Of the 30 players taken in the first round of the 2014 draft, 11 already have gained regular NHL experience and two others have played a handful of games. Of the 30 taken in the first round of the 2013 draft, 23 have already gained NHL experience, with three—Nathan MacKinnon, Seth Jones and Sean Monahan—already with 200 or more games played.
"It's pretty amazing, kids who aren't even 21 yet, with so much experience already," Stan Bowman said. "But that's how the league has been trending for a while now."
That's OK with guys such as Eichel, who only turned 19 in October. He didn't think he needed any more hockey experience before joining the world's highest league, but in the older days of the NHL, he would probably still be in college playing his sophomore year at Boston University.
"I definitely thought I was ready and have no regrets [leaving BU]," Eichel said. "I think more and more guys are competing against each other at younger ages, nationally and internationally, and I think that helps your development coming in [to the NHL]."
The same attitude prevails with Larkin, who actually did put in some time in the American Hockey League with the Grand Rapids Griffins before becoming the first under-20 player to crack the Red Wings roster since Jiri Fischer in 1999.
He has quickly gained the confidence of coach Jeff Blashill, who did not play him any more than 15 minutes his first three games. Now, he regularly gets 18-22 minutes a game and plays on a top line with Justin Abdelkader and Henrik Zetterberg.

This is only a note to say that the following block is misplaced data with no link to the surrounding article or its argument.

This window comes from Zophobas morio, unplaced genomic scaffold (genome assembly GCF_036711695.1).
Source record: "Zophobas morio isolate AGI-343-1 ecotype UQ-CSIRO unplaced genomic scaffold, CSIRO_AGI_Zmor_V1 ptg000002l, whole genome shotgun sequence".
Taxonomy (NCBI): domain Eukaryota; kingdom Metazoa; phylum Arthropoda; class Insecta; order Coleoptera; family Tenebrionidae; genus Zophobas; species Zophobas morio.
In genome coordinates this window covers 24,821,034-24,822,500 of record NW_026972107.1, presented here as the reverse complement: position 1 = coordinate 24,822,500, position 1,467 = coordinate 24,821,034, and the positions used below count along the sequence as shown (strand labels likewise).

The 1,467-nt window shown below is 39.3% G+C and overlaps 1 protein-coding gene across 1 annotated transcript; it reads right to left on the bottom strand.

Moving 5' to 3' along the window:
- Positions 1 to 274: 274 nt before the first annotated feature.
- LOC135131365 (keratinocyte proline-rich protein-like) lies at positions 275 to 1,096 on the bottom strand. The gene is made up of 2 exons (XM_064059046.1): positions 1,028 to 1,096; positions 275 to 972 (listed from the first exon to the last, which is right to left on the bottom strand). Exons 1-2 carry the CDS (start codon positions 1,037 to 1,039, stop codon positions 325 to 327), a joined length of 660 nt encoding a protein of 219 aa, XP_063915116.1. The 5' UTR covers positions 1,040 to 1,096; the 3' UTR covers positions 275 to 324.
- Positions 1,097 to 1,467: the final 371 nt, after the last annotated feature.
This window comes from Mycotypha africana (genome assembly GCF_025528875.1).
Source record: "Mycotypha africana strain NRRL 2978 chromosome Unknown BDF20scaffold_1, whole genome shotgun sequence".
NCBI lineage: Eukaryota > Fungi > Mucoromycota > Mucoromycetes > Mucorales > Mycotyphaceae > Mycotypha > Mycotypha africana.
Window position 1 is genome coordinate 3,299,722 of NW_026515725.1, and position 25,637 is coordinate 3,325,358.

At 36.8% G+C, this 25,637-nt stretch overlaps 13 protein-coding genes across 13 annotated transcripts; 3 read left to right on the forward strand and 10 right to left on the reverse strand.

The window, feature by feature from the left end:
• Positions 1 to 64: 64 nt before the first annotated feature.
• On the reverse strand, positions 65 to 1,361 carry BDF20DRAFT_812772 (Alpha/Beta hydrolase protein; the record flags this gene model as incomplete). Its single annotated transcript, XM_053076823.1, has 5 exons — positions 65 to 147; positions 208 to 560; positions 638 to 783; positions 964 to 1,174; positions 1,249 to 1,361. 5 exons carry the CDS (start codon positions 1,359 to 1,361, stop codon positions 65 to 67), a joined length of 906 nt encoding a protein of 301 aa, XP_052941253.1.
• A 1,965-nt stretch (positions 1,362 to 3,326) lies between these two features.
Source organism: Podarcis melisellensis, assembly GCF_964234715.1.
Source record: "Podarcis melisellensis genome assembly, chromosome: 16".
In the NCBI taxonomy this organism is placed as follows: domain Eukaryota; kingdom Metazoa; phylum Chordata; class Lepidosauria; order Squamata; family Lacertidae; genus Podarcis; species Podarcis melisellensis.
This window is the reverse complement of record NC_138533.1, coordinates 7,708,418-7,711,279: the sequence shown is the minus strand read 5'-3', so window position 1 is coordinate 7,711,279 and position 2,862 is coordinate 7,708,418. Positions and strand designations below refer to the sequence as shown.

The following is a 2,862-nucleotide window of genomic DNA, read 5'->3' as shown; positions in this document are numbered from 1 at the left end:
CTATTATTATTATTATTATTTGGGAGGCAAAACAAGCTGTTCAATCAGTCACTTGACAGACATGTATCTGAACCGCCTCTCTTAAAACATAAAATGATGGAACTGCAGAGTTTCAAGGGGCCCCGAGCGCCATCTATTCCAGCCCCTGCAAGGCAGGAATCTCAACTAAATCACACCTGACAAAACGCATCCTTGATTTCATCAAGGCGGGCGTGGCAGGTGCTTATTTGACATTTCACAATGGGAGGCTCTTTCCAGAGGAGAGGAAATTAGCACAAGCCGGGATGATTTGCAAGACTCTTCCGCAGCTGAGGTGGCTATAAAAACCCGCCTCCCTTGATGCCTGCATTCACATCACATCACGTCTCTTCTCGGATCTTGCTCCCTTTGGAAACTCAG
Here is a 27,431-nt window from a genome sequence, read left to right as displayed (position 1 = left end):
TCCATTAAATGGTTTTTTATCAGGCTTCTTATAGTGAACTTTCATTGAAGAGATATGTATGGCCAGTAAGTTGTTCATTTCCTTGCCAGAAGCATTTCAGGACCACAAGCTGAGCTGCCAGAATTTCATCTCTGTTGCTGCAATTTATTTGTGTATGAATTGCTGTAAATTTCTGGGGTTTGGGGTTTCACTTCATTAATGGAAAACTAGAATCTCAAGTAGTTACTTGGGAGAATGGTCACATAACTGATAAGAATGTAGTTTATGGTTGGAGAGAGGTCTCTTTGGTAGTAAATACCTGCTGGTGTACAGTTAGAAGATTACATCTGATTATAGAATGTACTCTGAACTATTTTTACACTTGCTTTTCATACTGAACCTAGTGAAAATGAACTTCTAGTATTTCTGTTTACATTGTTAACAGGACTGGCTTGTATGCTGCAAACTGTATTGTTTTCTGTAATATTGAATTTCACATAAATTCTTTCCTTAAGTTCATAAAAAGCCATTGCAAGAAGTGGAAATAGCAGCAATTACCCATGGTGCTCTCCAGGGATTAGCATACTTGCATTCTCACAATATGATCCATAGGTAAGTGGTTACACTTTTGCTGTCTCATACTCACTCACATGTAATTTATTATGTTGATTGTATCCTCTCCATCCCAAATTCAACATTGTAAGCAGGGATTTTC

"I had no set expectations on coming into the league at my age, but it seems like the league has, you know, gotten a little younger," Larkin said. "But I know I still have a lot to learn."
In the case of Panarin, the Blackhawks have a veritable graybeard among top rookies. The Russian winger is a first-year NHL player, but he is 24. Nonetheless, he is eligible for the Calder Trophy, and it's starting to look like he might win in a runaway. His 52 points in 56 games is 14 more points than his nearest competitor, Larkin.
Discovered two years ago by Chicago's European director of scouting, Mats Hallin, Panarin was talked into signing with the Blackhawks despite initial reservations that he might not get enough ice time on a team loaded with so much veteran forward talent.
"He looked at the lineup and he said, 'where am I going to play?'" Bowman said. "I tried to explain that we were going to have to get rid of some players, guys like [Patrick] Sharp. He's been able to fit right in."
Panarin has done more than fit in and is seventh in the league in scoring among all players, not just rookies. He's in good company among rookies outperforming veterans, as Larkin leads the NHL in plus-minus (plus-26) and McDavid ranks fifth among all players in points per game (1.06) despite missing time due to injury.
In Colorado, MacKinnon was drafted by the Avalanche as a 17-year-old and played his first NHL game a little more than a month after turning 18. He's all of 20 now but in his third year and says, "I'm starting to feel a little old."
In the NHL, youth is not being wasted on the young.
Adrian Dater covers the NHL for Bleacher Report.